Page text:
Thanks to Luis 'Tito' Liber for providing the transcript, translation and the added explanatory information, and of course thanks to Theo van de Graaff for preserving the conversation with Oscar on tape.

Saturday, November 15, 2014

Hot Club de Boedo Honors Oscar Alemán And The Work of Hans Koert (1951-2014)

I had the following message from Hot Club de Boedo ,  which I quote directly and then below add a translation in English. Featured program and photos are forwarded from Hot Club de Boedo with exception of the closing pic of Hans Koert.

 (Viernes 24 de octubre) Hot Club de Boedo rindio Homenaje a Oscar Alemán y recordó al experto Hans Koert en el Salón José Pallares de la Asociación de Fomento y Biblioteca Popular General Alvear del barrio de Caballito de la Ciudad de Buenos Aires.

En primer término dirigió la palabra el presidente de la misma Sr. Arnaldo Goenaga refiriendose a las actividades que se alli se realizan y agradeciendo al público asistente y a Hot Club de Boedo, que, comenzó el concierto con los temas clásicos del repertorio de Oscar Alemán, luego tomo la palabra el guitarrista Waldo Fonseca quien hizo una reseña acerca de Hans Koert su ciclópeo trabajo y la gratitud para con el y con Jo Larsen que sigue su labor, mas tarde dió paso al investigador Román Romano quien cautivó al publico contando anécdotas imperdibles del guitarrista chaqueño, con gran entusiasmo del auditorio continuó la musica a la que se sumaron Osvaldo y Celia bailando al compás del Jazz cerrando una noche inolvidable.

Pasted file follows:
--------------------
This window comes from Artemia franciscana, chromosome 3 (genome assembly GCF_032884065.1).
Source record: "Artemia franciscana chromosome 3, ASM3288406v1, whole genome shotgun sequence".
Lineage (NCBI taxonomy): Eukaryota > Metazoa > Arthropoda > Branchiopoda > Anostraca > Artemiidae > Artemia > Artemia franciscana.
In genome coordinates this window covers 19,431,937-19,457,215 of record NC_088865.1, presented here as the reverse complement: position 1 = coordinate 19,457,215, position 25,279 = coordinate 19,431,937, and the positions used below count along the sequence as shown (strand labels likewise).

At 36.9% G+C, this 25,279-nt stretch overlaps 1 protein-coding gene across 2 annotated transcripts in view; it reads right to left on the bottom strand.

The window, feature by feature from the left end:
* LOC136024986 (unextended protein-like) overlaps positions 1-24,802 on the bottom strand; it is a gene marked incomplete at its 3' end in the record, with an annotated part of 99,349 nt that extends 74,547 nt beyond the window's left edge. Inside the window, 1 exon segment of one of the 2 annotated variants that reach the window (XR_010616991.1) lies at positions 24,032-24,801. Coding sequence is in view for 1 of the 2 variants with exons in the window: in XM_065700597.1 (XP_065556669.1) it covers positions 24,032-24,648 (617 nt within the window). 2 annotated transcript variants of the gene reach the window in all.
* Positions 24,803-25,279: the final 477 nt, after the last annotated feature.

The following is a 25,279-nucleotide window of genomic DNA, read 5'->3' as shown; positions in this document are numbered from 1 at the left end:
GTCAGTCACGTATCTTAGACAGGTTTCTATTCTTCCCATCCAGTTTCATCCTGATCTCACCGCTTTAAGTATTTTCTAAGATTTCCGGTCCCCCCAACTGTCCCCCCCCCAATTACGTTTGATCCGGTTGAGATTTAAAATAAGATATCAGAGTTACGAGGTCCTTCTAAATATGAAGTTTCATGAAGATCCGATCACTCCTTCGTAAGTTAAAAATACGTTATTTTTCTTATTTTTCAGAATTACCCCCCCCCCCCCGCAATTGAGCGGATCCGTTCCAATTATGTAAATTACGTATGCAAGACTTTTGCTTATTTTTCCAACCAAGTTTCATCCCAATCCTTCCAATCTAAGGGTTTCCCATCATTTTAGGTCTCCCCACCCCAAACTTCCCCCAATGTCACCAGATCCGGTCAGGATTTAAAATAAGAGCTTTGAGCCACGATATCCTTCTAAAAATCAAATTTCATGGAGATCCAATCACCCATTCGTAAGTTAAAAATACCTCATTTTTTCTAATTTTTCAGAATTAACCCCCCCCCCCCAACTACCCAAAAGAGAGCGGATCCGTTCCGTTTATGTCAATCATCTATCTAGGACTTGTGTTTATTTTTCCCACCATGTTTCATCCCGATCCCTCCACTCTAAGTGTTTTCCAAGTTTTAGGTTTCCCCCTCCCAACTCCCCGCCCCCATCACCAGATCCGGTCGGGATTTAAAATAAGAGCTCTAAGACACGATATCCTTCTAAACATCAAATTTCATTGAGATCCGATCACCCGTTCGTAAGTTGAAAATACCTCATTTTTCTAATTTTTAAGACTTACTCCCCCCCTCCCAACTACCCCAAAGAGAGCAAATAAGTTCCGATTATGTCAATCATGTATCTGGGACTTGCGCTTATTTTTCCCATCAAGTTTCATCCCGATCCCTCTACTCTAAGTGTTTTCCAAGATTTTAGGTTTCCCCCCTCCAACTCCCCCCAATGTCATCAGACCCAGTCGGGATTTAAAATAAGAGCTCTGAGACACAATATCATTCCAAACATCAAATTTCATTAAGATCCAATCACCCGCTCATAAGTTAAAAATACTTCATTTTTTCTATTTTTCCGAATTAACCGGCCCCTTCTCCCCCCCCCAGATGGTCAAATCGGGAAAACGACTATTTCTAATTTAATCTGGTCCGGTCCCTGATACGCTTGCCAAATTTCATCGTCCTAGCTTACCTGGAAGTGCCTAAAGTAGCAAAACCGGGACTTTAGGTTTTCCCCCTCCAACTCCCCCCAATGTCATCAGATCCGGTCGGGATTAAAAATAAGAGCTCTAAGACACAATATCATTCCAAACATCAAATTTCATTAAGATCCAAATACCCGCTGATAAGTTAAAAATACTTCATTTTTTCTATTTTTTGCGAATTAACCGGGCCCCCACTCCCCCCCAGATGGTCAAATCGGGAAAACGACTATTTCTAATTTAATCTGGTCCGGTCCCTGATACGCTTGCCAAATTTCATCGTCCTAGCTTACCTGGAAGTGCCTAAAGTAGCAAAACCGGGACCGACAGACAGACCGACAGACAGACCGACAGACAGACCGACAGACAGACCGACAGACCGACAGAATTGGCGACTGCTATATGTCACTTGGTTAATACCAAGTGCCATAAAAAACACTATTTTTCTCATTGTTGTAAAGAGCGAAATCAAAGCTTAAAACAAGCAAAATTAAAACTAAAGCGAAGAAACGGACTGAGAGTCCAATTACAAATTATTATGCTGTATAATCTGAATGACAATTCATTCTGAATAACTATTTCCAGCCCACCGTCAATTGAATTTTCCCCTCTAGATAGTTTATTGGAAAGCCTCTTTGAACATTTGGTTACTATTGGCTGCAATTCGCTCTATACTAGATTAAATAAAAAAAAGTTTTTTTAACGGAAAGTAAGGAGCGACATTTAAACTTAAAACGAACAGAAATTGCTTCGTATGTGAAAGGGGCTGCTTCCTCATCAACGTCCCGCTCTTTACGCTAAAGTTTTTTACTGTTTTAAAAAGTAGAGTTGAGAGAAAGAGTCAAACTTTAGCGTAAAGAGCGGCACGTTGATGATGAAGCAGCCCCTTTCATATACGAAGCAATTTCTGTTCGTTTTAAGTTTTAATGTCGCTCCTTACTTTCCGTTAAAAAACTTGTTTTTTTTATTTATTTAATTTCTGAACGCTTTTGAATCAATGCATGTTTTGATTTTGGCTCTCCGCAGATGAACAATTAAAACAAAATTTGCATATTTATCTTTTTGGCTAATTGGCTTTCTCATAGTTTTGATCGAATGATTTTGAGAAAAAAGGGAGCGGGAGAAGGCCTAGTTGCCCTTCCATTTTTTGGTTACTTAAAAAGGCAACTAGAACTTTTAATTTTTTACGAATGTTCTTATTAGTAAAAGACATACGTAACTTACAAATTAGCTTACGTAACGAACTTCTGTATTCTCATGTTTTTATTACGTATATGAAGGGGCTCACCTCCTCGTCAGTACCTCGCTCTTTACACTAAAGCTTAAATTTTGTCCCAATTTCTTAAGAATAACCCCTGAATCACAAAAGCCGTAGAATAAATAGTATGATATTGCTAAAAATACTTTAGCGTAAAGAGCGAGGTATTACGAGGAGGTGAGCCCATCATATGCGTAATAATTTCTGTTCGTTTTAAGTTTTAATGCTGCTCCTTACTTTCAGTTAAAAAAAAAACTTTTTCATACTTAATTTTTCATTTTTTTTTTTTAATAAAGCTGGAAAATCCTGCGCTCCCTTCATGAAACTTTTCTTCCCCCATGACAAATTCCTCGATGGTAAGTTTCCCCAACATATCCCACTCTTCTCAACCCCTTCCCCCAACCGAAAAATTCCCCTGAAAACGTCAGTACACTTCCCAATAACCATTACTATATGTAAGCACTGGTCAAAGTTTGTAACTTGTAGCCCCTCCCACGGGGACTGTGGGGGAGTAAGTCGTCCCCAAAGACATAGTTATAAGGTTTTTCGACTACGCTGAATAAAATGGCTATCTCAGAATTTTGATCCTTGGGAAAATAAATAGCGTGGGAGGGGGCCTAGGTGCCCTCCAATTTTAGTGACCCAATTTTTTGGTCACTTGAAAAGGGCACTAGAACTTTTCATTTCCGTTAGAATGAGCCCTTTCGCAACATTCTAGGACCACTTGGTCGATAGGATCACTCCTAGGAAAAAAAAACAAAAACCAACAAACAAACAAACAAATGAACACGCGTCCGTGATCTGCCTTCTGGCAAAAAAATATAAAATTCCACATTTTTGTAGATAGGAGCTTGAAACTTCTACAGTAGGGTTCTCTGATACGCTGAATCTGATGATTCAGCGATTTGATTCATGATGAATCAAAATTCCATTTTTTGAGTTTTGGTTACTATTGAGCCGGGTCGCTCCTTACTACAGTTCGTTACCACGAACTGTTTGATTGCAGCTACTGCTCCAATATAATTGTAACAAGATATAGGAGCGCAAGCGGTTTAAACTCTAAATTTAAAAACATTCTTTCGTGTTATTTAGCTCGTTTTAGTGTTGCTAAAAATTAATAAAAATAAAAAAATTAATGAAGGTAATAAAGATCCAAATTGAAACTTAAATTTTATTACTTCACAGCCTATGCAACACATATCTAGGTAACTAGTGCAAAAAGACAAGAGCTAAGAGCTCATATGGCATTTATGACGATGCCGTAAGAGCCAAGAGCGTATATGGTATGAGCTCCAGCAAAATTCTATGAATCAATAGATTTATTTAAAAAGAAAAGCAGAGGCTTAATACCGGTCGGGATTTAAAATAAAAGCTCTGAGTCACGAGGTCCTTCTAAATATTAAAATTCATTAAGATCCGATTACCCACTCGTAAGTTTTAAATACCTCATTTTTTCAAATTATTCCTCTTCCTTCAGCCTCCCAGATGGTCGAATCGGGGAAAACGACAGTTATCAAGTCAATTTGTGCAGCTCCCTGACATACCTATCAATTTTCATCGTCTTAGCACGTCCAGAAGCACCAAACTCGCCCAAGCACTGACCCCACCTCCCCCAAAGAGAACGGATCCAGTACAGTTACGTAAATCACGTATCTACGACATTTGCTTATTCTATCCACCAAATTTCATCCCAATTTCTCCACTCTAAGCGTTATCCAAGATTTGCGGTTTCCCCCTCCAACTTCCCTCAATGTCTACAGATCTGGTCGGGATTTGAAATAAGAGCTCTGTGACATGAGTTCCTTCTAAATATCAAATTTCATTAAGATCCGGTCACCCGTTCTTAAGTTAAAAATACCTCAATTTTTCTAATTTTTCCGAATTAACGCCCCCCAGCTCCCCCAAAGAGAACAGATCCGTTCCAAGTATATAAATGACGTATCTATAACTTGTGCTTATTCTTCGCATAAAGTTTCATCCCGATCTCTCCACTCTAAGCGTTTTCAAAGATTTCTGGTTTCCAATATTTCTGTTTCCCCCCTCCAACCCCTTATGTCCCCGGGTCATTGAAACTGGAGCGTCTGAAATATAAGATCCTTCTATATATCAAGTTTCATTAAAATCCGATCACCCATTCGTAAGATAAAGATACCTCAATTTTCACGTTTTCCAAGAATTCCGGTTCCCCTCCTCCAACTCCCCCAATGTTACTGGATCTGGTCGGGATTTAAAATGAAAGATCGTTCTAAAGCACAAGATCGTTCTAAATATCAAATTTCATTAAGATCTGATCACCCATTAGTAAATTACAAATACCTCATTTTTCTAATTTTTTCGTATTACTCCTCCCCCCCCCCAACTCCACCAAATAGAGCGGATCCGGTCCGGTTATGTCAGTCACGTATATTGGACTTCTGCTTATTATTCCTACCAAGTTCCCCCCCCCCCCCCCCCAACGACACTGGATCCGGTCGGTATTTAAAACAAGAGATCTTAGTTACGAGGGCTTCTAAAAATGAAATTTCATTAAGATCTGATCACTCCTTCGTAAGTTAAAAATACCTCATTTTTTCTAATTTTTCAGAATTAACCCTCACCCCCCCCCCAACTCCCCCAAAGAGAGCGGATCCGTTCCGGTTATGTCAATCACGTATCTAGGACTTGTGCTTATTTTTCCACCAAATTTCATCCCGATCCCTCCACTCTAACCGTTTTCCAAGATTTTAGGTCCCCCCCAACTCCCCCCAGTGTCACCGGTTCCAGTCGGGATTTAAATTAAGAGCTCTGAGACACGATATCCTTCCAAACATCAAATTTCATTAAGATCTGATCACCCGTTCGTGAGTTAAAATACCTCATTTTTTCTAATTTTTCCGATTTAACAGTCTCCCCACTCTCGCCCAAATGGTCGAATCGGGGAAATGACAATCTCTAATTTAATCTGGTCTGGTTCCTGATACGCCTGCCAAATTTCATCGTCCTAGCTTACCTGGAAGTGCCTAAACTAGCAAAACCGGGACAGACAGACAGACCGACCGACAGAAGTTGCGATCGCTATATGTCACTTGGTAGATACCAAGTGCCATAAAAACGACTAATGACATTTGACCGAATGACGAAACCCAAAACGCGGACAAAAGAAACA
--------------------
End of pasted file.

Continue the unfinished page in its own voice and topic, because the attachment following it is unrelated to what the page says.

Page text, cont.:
(English translation):

(Friday 24 October) Hot Club de Boedo honored and remembered Oscar Alemán expert Hans Koert at the Hall of José Pallares, Development Association and Popular Library of General Alvear Caballito (Buenos Aires aera).

First the president of the company, Mr. Arnaldo Goenaga spoke to the audience referring to the activities performed at the hall and thanking the audience and Hot Club de Boedo, which began the concert with the classics of the repertoire of Oscar Aleman. Then took the floor guitarist Waldo Fonseca, who made a review of Hans Koert's tremendous work expressing gratitude to him and Jo Larsen, who continues his work. Afterwards, the researcher Román Romano took over and captivated the public recollecting anecdotes about the Chaco guitarist. The audience engaged enthusiastically in the event, in particular when the concert continued and Osvaldo and Celia joined Hot Club de Boedo dancing to the music and closing a memorable evening.

Hans Koert (1951-2014)
Thanks a lot to Waldo Fonseca and Hot Club de Boedo for sharing this event with readers of the Oscar Alemán blog.